FIGHTING FOR PEACE IN A CHANGING WORLD

Each month the Sport for Development Coalition presents a monthly theme, and for July 2020 we welcome Jenny Oklikah, the new Chief Executive Officer of Fight for Peace. Here Jenny talks about the work of the charity, and the challenges and opportunities presented at this time of change for society. Join Jenny for a live Twitter takeover at the hashtag #SportForDevelopmentCoalition on Monday 27th July (8-9pm).

The ongoing obstacles and acute hardships presented by the Covid-19 pandemic and the growing movements against the injustice, prejudice and systemic racism that exist in our society, mark this moment out as unique in our lifetime, and certainly in the 20-year history of Fight for Peace. This moment brings with it significant challenges as well as vital opportunities, both for us as an organisation and for the wider youth and sport for development sectors.

From London to Rio de Janeiro, to Kingston, Jamaica, and across the 17 countries in which our Fight for Peace Alliance partners operate (including 46 organisations in the UK), we work in communities which face disproportionate socio-economic barriers that are significantly heightened by the Covid-19 pandemic. For young people and families in our communities, daunting new and existing obstacles will need to be confronted and overcome in the coming weeks and months as we emerge from lockdown and, in some places, continue to battle the spread of the Coronavirus.

RECOGNITION

Families and young people with whom we work have been dealing with financial hardship, reduced income and unemployment, bereavement, domestic violence and missed schooling over a number of weeks. This presents very real threats to the development, and physical and mental health of our members, and can force those most vulnerable into difficult choices with negative outcomes for themselves and others.

The hardships are set to continue as the longer term social and economic impacts of Covid-19 are felt, and mitigating them through ongoing social support, delivery of food and essentials, and alternative programme delivery will continue to be the focus of our work, both locally and globally.

New Fight for Peace CEO Jenny Oklikah (pictured right)

The enhanced awareness of the discrimination and injustice which exist in our society also marks this moment out as unique. Recognition of these issues is long overdue. No-one should be held back, much less suffer abuse or violence, because of the colour of their skin, their sexuality, their gender identity, or disability – nor should they face added barriers where these intersect. For us, oppression and injustice are destructive barriers that stand in the way of our young people realising their full potential. Fight for Peace, and the wider youth and sport for development sectors, must be part of the solution.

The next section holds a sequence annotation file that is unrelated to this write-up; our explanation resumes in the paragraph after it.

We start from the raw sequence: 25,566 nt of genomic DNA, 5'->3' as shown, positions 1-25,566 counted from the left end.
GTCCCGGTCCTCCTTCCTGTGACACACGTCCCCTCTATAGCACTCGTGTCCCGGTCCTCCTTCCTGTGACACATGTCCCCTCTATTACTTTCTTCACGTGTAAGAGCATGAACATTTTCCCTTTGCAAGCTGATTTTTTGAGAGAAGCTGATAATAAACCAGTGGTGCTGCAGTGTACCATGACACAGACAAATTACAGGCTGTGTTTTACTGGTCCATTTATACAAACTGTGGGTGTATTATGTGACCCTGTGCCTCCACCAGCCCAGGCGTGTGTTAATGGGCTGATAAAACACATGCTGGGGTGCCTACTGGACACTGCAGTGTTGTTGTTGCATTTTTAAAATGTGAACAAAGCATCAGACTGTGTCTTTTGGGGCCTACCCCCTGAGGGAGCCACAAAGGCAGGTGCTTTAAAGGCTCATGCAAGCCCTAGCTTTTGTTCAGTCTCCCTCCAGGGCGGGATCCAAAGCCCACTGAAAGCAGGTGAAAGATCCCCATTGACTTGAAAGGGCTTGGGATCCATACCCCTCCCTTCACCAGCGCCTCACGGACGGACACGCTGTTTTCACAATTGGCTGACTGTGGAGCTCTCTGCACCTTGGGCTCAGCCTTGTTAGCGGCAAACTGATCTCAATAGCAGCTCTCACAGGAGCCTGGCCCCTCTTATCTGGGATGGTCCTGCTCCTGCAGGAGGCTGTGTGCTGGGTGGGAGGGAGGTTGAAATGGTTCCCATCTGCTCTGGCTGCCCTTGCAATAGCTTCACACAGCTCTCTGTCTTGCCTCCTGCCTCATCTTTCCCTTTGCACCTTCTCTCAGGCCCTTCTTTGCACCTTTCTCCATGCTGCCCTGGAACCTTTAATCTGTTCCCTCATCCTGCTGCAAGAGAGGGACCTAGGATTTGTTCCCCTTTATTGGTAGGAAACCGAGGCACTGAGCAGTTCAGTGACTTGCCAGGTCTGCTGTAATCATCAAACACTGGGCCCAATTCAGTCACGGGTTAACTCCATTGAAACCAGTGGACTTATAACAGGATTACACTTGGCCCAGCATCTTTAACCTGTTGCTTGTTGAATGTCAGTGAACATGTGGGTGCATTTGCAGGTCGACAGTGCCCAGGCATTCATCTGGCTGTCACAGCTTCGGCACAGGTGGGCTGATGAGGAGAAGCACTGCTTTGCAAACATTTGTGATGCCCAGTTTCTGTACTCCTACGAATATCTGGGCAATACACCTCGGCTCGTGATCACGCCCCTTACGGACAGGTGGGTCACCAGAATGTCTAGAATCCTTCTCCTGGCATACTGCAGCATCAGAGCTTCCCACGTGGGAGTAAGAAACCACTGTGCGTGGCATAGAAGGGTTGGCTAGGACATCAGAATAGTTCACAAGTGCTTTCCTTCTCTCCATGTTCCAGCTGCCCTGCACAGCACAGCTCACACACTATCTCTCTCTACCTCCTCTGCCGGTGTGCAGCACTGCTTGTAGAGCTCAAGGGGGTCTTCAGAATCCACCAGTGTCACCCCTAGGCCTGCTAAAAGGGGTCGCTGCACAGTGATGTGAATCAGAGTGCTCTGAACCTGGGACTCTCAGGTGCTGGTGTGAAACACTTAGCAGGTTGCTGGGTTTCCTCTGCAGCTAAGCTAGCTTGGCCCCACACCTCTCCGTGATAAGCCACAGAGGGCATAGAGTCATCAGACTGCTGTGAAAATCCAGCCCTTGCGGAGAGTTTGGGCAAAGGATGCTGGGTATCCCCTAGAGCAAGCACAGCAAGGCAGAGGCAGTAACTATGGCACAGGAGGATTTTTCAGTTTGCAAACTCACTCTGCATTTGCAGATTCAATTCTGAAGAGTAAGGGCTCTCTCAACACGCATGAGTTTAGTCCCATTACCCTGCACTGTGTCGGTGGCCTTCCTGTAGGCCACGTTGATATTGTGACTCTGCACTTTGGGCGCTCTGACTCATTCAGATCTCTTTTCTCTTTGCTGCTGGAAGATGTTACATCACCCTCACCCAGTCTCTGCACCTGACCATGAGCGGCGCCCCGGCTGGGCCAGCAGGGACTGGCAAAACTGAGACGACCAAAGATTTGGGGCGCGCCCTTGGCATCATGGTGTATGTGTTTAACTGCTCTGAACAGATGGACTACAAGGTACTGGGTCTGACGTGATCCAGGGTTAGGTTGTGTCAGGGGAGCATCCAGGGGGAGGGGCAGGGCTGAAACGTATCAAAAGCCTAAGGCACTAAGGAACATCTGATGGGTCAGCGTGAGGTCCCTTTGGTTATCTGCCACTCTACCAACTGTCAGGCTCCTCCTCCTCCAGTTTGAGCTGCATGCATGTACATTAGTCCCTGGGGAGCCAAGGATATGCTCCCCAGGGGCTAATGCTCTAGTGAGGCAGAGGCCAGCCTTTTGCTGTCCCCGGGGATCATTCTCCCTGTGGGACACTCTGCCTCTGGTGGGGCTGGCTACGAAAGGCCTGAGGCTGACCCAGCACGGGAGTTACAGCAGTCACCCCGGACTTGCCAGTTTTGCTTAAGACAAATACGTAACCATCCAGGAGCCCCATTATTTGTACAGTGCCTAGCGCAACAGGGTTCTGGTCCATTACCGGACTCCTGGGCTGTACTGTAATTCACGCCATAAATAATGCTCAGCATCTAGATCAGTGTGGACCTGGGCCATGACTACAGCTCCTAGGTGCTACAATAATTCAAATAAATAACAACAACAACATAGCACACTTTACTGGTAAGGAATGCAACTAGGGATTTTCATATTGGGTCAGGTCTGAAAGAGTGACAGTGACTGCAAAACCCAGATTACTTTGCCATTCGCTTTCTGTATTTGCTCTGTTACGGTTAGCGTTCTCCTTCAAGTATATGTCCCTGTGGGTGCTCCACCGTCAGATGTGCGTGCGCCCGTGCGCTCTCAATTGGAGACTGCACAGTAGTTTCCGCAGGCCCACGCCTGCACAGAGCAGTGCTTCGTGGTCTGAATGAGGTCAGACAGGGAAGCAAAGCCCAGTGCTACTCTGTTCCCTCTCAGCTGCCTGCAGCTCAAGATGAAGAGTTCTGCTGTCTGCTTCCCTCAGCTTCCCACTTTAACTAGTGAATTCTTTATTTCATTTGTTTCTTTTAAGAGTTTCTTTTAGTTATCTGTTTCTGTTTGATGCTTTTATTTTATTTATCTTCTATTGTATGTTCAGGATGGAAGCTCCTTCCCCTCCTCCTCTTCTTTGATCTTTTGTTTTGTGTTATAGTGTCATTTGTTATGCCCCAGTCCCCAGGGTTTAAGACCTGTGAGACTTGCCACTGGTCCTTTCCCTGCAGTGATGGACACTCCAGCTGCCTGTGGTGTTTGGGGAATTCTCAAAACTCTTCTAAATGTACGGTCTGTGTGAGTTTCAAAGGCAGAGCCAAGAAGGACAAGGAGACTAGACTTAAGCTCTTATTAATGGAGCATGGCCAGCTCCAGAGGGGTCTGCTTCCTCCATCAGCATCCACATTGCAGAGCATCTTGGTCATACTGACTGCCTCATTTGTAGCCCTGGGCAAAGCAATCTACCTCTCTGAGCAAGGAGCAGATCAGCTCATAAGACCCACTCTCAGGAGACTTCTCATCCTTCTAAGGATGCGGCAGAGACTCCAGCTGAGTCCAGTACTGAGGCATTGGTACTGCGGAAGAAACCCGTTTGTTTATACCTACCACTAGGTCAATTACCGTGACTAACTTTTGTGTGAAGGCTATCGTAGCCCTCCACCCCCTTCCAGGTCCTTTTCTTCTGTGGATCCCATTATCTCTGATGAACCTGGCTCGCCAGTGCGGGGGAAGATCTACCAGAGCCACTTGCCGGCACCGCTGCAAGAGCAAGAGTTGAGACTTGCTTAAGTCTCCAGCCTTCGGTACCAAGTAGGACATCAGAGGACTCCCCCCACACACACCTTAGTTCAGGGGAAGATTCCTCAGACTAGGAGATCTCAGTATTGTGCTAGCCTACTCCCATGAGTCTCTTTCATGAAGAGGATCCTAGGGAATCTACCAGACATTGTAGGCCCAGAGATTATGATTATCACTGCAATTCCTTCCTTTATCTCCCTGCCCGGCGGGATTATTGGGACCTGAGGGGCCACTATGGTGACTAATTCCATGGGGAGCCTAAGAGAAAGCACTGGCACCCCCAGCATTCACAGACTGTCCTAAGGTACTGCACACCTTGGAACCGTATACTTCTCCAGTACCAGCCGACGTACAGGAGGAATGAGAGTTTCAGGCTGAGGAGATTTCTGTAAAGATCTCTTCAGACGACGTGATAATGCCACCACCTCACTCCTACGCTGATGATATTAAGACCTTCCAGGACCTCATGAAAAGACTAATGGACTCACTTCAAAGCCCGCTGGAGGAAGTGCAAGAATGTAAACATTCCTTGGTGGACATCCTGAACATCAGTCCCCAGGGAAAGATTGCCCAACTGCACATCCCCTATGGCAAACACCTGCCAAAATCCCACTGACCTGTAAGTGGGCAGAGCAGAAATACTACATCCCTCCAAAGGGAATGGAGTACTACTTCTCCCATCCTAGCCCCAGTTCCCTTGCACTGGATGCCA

For us this means two things. Firstly, it means going beyond mitigating and combatting the effects of oppression through our work with young people by using our voice and influence to highlight injustice and advocate for change. Crucially, it also means looking inward and assessing how we address and deal with these issues, how we can make them even more central to our work, how our young people and staff can most effectively discuss and educate themselves and each other, and how we can best reflect progression and change.

STRATEGIC

This week we took an exciting initial step in this process when we announced the creation of a new Leadership Group, not based on hierarchy but composed of leaders from across our organisation who will influence the strategic direction and decision-making of the next phase of Fight for Peace’s history, and that crucially represent the diversity of our staff and young people. We believe that setting an example for good practice within our sector and networks is arguably the greatest and most important influence we can have.

We have always been an organisation that has championed collaborative working and we believe that now more than ever partnership, knowledge and skills exchange, and collective impact will be vital. Fortunately, the nature of our global work is well set up for this and is developing all the time. Through the best practice exchange occurring across our global Alliance of 135 organisations and our established and emerging networks using collective impact methodology in Kingston (Jamaica), Maré (Rio de Janeiro) and Newham (London), we are able to draw on the vast knowledge of our partners, train and help develop fellow organisations, and work collectively to best meet the needs of the young people and communities we serve at this crucial time.

In 20 years Fight for Peace has never stood still, and this moment of change must be grasped as another opportunity to evolve – to adapt to best support our young people and communities, to champion change in the way society perceives and embraces young people, and promote even greater unity and solidarity in our continued fight for peace.

Join Jenny for the live Twitter takeover at the hashtag #SportForDevelopmentCoalition on Monday 27th July (8-9pm).

Pic credit: Dolly Clew.

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